I completely agree. Education is much more valuable when students are active participants rather than passive recipients. My son had an IEP from 3rd grade to 9th grade. In the later grades, he participated in the process. I always thought it was important for him to know what the IEP said and what he could reasonably expect to happen the the classroom. What better way to advocate for yourself than to be an active participant in the process.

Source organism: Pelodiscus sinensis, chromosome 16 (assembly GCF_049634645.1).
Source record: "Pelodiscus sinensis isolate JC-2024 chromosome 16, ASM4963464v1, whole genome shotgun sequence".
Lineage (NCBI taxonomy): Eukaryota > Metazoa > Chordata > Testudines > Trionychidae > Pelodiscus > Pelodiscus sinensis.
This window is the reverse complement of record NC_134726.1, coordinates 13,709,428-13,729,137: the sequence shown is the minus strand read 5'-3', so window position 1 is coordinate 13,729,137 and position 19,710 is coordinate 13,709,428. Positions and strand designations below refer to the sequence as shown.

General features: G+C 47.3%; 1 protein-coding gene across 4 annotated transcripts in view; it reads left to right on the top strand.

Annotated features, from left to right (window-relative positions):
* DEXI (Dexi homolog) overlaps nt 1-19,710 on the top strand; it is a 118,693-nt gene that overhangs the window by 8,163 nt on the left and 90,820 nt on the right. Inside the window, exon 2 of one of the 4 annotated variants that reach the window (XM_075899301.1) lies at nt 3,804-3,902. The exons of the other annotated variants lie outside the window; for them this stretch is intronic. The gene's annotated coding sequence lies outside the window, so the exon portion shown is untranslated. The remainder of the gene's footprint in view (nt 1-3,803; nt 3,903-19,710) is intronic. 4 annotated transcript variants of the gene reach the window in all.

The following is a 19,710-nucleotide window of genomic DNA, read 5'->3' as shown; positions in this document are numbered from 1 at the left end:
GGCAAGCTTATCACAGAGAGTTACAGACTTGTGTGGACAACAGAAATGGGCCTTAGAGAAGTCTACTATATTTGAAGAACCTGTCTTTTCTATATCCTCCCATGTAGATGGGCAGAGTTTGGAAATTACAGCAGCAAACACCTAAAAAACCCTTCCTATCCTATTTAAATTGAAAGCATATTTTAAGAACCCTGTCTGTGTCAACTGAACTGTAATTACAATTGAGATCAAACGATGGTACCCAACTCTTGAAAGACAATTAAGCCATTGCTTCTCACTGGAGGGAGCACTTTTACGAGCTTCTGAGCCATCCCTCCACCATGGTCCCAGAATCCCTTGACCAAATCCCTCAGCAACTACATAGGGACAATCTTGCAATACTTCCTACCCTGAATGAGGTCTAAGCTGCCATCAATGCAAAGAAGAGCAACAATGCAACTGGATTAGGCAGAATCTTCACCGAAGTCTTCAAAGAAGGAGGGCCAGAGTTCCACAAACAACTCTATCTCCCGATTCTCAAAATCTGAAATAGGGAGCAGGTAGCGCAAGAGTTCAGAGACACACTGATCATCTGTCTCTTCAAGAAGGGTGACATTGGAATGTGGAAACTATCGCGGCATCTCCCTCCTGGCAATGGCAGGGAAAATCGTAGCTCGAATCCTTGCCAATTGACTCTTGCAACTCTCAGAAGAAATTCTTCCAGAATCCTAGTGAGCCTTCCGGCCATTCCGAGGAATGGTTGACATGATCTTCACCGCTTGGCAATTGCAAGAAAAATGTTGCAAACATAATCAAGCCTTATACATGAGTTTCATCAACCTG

I want to move away from the anxiety-provoking high-stakes testing we typically associate with math class. Our empathy surveys showed that students dislike math. I'm doing what I can to try to make it less scary and less focused on speed. The students have been told that we have standards that should be mastered by the end of the year. It might take some of them longer to get there, and that is okay. The goal is to get there in the end. As a student, that would have certainly lowered my anxiety. It switches the mindset, too. We become partners in progressing towards mastery instead of test-taker and evaluator. I'd like to say goodbye to the days of, "You get it or you don't, it's time to move on."